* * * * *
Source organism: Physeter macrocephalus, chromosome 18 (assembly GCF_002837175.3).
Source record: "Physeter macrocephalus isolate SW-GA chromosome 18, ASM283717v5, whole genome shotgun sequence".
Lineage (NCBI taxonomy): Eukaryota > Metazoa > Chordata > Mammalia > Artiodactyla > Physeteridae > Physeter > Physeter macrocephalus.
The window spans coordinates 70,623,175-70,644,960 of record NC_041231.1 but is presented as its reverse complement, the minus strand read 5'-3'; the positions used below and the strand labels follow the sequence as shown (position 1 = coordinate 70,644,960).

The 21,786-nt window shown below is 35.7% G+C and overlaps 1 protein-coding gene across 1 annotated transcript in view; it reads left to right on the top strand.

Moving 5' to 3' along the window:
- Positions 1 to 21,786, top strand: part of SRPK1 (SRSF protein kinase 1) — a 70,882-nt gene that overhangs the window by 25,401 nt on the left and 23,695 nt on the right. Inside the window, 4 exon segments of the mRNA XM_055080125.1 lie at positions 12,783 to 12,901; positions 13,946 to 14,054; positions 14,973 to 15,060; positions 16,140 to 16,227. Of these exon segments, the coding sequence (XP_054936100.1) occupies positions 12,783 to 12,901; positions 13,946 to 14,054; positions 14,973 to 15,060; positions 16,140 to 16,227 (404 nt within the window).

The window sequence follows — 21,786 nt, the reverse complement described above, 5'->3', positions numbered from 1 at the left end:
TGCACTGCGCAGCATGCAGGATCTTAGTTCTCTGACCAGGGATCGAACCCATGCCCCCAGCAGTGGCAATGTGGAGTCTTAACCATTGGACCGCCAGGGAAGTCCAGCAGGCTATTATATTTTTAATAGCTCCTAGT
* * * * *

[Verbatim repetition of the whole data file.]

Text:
Source organism: Physeter macrocephalus, chromosome 18 (assembly GCF_002837175.3).
Source record: "Physeter macrocephalus isolate SW-GA chromosome 18, ASM283717v5, whole genome shotgun sequence".
Lineage (NCBI taxonomy): Eukaryota > Metazoa > Chordata > Mammalia > Artiodactyla > Physeteridae > Physeter > Physeter macrocephalus.
The window spans coordinates 70,623,175-70,644,960 of record NC_041231.1 but is presented as its reverse complement, the minus strand read 5'-3'; the positions used below and the strand labels follow the sequence as shown (position 1 = coordinate 70,644,960).

The 21,786-nt window shown below is 35.7% G+C and overlaps 1 protein-coding gene across 1 annotated transcript in view; it reads left to right on the top strand.

Moving 5' to 3' along the window:
- Positions 1 to 21,786, top strand: part of SRPK1 (SRSF protein kinase 1) — a 70,882-nt gene that overhangs the window by 25,401 nt on the left and 23,695 nt on the right. Inside the window, 4 exon segments of the mRNA XM_055080125.1 lie at positions 12,783 to 12,901; positions 13,946 to 14,054; positions 14,973 to 15,060; positions 16,140 to 16,227. Of these exon segments, the coding sequence (XP_054936100.1) occupies positions 12,783 to 12,901; positions 13,946 to 14,054; positions 14,973 to 15,060; positions 16,140 to 16,227 (404 nt within the window).

The window sequence follows — 21,786 nt, the reverse complement described above, 5'->3', positions numbered from 1 at the left end:
TGCACTGCGCAGCATGCAGGATCTTAGTTCTCTGACCAGGGATCGAACCCATGCCCCCAGCAGTGGCAATGTGGAGTCTTAACCATTGGACCGCCAGGGAAGTCCAGCAGGCTATTATATTTTTAATAGCTCCTAGT